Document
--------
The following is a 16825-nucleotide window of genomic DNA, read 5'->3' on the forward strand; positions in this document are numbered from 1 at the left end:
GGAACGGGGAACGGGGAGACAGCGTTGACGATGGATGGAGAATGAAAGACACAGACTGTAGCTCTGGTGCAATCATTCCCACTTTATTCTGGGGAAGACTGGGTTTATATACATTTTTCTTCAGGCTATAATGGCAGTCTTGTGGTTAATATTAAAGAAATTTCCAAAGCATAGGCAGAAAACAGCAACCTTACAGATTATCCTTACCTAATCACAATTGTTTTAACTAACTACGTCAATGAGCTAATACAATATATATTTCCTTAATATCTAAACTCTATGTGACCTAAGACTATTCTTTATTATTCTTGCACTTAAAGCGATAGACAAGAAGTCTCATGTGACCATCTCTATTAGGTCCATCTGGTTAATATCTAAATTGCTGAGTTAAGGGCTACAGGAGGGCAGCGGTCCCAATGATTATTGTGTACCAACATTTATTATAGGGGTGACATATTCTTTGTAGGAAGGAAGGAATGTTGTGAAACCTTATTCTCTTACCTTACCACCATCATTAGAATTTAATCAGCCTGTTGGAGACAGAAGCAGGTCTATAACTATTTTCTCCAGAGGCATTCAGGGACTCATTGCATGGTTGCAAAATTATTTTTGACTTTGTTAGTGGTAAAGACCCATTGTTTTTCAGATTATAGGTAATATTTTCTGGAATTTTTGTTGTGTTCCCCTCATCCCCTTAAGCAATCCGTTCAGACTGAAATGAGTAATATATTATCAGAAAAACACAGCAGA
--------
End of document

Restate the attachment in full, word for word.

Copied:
The following is a 16825-nucleotide window of genomic DNA, read 5'->3' on the forward strand; positions in this document are numbered from 1 at the left end:
GGAACGGGGAACGGGGAGACAGCGTTGACGATGGATGGAGAATGAAAGACACAGACTGTAGCTCTGGTGCAATCATTCCCACTTTATTCTGGGGAAGACTGGGTTTATATACATTTTTCTTCAGGCTATAATGGCAGTCTTGTGGTTAATATTAAAGAAATTTCCAAAGCATAGGCAGAAAACAGCAACCTTACAGATTATCCTTACCTAATCACAATTGTTTTAACTAACTACGTCAATGAGCTAATACAATATATATTTCCTTAATATCTAAACTCTATGTGACCTAAGACTATTCTTTATTATTCTTGCACTTAAAGCGATAGACAAGAAGTCTCATGTGACCATCTCTATTAGGTCCATCTGGTTAATATCTAAATTGCTGAGTTAAGGGCTACAGGAGGGCAGCGGTCCCAATGATTATTGTGTACCAACATTTATTATAGGGGTGACATATTCTTTGTAGGAAGGAAGGAATGTTGTGAAACCTTATTCTCTTACCTTACCACCATCATTAGAATTTAATCAGCCTGTTGGAGACAGAAGCAGGTCTATAACTATTTTCTCCAGAGGCATTCAGGGACTCATTGCATGGTTGCAAAATTATTTTTGACTTTGTTAGTGGTAAAGACCCATTGTTTTTCAGATTATAGGTAATATTTTCTGGAATTTTTGTTGTGTTCCCCTCATCCCCTTAAGCAATCCGTTCAGACTGAAATGAGTAATATATTATCAGAAAAACACAGCAGA